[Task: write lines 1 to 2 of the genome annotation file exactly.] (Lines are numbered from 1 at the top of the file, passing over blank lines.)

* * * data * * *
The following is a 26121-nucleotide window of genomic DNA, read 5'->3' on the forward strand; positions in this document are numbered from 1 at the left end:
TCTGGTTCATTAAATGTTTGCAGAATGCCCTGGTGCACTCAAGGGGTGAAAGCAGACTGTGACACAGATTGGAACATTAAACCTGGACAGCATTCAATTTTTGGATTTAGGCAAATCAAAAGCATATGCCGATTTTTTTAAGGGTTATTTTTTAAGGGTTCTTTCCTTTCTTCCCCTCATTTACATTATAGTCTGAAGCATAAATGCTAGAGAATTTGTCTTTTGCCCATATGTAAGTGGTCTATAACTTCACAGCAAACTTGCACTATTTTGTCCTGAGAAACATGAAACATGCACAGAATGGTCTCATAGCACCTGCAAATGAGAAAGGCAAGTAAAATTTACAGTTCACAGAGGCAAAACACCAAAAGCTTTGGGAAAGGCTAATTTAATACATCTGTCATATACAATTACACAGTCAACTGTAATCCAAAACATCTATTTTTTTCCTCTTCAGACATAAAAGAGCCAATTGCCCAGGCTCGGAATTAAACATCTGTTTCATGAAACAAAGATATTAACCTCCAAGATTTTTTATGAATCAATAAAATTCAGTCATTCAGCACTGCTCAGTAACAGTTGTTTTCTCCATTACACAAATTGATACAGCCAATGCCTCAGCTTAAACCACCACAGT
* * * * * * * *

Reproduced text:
The following is a 26121-nucleotide window of genomic DNA, read 5'->3' on the forward strand; positions in this document are numbered from 1 at the left end:
TCTGGTTCATTAAATGTTTGCAGAATGCCCTGGTGCACTCAAGGGGTGAAAGCAGACTGTGACACAGATTGGAACATTAAACCTGGACAGCATTCAATTTTTGGATTTAGGCAAATCAAAAGCATATGCCGATTTTTTTAAGGGTTATTTTTTAAGGGTTCTTTCCTTTCTTCCCCTCATTTACATTATAGTCTGAAGCATAAATGCTAGAGAATTTGTCTTTTGCCCATATGTAAGTGGTCTATAACTTCACAGCAAACTTGCACTATTTTGTCCTGAGAAACATGAAACATGCACAGAATGGTCTCATAGCACCTGCAAATGAGAAAGGCAAGTAAAATTTACAGTTCACAGAGGCAAAACACCAAAAGCTTTGGGAAAGGCTAATTTAATACATCTGTCATATACAATTACACAGTCAACTGTAATCCAAAACATCTATTTTTTTCCTCTTCAGACATAAAAGAGCCAATTGCCCAGGCTCGGAATTAAACATCTGTTTCATGAAACAAAGATATTAACCTCCAAGATTTTTTATGAATCAATAAAATTCAGTCATTCAGCACTGCTCAGTAACAGTTGTTTTCTCCATTACACAAATTGATACAGCCAATGCCTCAGCTTAAACCACCACAGT